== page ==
University of Hawaii at Hilo Catalog 2013–2014

Astronomy

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Department Chair:
Philippe M. Binder, Ph.D. (uhhpachr@hawaii.edu), (808) 974-7650

Natural Sciences Division Office:

Life Sciences 2, (808) 974–7383

Web: hilo.hawaii.edu/academics/astronomy/ and www.astro.uhh.hawaii.edu

Professor:

  • Philippe M. Binder, Ph.D.

Assistant Professors:

  • Jesse M. Goldman, Ph.D.
  • R. Pierre Martin, Ph.D.
  • Marianne Y. Takamiya, Ph.D.

Instructors:

  • John C. Hamilton, M.S.
  • Norman G. Purves, M.S.

Technician:

  • John P. Coney, M.Ed.

Astronomy is rich in history as man has tried to explain his universe over the years. Astronomers combine the basic sciences (physics, chemistry, optics, etc.) with computers and complex technology in order to scan and to understand the heavens and the world in which we live. UH Hilo’s proximity to some of the most advanced astronomy facilities in the world provides opportunities that undergraduate students rarely experience. The UH Hilo academic astronomy program utilizes the astronomy infrastructure of Mauna Kea and the University Park of Science and Technology to provide students with knowledge of astronomy and training in modern methods of observational astronomy.

The B.S. degree program provides the training needed for students seeking careers in astronomy, both as professional research astronomers and as observatory technical staff members. In most universities, students are able to study astronomy only at the graduate level. The Bachelor of Science in Astronomy at UH Hilo is the only such undergraduate university program within the State of Hawaiʻi. Our program provides training and instruction at the undergraduate level for students seeking careers in astronomy and related fields, as well as opportunities for non-majors who are also interested in astronomy.

To accomplish this, the program incorporates the following elements:

  • Emphasis on training in observational astronomy, thereby building on the resource represented by the astronomical observatories atop Mauna Kea
  • A full array of courses which provide the theoretical and conceptual background for understanding astronomy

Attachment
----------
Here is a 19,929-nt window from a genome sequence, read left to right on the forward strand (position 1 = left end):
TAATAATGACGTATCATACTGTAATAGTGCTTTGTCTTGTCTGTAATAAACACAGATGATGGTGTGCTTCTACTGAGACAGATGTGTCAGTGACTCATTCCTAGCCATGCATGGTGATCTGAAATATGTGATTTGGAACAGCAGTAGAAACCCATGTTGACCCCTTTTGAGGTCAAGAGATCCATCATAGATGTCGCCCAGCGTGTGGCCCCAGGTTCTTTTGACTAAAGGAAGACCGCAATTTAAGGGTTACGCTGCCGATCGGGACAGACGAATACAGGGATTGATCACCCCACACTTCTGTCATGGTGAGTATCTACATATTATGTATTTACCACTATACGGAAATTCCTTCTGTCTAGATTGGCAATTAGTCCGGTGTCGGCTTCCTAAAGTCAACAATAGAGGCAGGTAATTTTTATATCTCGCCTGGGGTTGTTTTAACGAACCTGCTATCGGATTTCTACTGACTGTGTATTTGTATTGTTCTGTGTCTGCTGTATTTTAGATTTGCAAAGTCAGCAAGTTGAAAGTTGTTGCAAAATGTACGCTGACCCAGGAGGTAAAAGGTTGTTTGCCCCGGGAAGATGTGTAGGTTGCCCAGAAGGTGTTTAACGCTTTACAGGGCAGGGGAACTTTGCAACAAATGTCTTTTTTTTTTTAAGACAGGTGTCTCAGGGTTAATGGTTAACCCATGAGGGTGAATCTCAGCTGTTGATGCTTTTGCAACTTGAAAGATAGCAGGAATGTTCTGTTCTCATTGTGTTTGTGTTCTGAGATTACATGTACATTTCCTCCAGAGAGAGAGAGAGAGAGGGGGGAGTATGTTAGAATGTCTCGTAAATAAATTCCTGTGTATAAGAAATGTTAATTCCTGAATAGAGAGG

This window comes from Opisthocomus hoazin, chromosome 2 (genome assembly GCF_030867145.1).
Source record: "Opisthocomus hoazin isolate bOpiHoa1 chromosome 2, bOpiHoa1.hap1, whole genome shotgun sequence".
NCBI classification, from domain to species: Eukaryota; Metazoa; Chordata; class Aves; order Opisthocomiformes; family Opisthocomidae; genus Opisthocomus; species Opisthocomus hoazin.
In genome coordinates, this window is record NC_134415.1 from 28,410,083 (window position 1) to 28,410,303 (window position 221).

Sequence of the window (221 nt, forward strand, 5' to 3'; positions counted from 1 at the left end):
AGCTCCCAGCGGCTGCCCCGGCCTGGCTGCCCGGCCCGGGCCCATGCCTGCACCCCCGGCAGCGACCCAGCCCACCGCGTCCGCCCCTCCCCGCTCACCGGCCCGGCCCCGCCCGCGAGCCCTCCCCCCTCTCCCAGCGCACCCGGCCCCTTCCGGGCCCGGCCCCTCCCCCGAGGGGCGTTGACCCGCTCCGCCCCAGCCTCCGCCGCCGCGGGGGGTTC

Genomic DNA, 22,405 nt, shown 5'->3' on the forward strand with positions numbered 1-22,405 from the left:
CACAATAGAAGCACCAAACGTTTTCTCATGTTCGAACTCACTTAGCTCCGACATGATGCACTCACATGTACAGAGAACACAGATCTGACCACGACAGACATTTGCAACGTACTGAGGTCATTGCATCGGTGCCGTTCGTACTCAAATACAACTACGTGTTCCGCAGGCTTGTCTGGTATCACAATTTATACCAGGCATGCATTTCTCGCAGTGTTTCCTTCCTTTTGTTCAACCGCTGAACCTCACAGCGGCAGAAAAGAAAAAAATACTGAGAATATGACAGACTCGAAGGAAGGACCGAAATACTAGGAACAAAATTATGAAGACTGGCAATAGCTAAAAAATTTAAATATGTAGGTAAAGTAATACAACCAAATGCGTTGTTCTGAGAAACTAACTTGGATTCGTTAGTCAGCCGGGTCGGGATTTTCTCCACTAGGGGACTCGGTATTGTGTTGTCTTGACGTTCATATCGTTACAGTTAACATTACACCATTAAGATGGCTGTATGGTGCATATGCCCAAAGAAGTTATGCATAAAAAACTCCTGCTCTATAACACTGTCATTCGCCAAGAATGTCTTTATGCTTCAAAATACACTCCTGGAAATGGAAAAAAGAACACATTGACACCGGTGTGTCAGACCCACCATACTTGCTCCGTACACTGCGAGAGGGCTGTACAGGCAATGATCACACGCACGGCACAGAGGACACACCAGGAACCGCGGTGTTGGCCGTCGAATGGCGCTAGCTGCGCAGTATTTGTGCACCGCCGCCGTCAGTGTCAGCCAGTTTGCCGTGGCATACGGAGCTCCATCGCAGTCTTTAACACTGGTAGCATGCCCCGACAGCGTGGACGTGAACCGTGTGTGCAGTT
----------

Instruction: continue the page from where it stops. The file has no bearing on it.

• A strong component of computer assisted computation and analysis
  • Flexibility to allow students to prepare adequately for a wide variety of career choices, such as: entrance to astronomy graduate school, training for technical careers in astronomy observatory support roles, preparation for careers in related fields such as planetary geosciences or remote sensing, and preparation of teachers, who wish to incorporate astronomy into the public school curriculum

The Department offers a range of astronomy courses suitable for all levels of interest and mathematical preparation. Students in other disciplines who have always wondered about the universe are served by an introductory, non-mathematical course. Students planning a more detailed study of the subject will wish to enroll in the year-long astronomy sequence suitable for astronomy and physics majors. The astronomy program also provides the astronomy components of the Natural Sciences degree and General Education programs, for the enrichment of students in a field of major importance to the State of Hawaiʻi.

Mission

The UH Hilo academic astronomy program takes as its mission the utilization of the astronomy infrastructure of Mauna Kea and University Park in providing students with high levels of knowledge of astronomy, and of training in modern methods of observational astronomy. The B.S. degree program provides the training needed for students seeking careers in astronomy, both as professional research astronomers and as observatory technical staff members. The astronomy program also provides the astronomy components of the Natural Sciences degree and General Education programs, for the enrichment of students in a field of major importance to the State of Hawai`i.

Goals for Student Learning in the Major

  1. Acquisition of basic knowledge of all major fields of modern astronomy, and of understanding of the relations between astronomy and other areas of science and knowledge.
  • Development of a broad understanding of the Universe and its components, through lower-division survey courses.